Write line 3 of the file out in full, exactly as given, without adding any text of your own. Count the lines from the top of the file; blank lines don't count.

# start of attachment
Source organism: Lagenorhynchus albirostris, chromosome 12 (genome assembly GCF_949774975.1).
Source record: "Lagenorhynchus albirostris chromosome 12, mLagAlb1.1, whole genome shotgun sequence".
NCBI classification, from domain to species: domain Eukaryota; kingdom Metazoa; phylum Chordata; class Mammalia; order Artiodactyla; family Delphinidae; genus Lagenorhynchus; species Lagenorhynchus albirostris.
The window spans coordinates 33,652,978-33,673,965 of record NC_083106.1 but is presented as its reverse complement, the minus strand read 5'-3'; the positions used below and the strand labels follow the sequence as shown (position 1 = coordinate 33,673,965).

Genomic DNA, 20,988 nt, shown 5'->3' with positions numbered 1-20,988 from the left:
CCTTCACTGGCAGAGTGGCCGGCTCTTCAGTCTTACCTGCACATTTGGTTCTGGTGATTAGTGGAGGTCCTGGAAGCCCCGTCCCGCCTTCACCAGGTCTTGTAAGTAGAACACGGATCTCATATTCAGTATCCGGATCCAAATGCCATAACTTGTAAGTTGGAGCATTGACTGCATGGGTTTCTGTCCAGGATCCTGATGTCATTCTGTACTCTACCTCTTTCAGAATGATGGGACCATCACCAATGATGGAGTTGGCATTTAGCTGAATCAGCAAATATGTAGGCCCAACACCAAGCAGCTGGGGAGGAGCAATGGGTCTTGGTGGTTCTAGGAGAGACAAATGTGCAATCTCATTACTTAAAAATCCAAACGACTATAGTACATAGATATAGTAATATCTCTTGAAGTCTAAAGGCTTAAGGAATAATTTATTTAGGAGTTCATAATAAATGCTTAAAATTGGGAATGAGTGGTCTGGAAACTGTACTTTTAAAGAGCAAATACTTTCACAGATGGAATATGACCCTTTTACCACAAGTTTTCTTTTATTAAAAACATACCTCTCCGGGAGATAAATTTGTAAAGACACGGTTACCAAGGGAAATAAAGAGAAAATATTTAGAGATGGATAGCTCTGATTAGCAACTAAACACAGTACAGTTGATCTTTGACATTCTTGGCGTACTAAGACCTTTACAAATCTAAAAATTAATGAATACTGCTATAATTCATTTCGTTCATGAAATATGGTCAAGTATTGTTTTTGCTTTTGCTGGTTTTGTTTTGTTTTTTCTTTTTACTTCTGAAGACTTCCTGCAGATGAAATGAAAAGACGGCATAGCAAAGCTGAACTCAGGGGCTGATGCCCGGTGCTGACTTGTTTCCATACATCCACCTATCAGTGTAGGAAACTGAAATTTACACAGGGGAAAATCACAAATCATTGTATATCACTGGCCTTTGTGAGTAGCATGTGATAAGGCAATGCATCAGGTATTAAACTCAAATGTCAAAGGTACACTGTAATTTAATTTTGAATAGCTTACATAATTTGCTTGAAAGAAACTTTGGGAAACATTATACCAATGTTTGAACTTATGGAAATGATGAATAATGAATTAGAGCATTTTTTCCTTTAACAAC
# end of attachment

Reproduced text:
NCBI classification, from domain to species: domain Eukaryota; kingdom Metazoa; phylum Chordata; class Mammalia; order Artiodactyla; family Delphinidae; genus Lagenorhynchus; species Lagenorhynchus albirostris.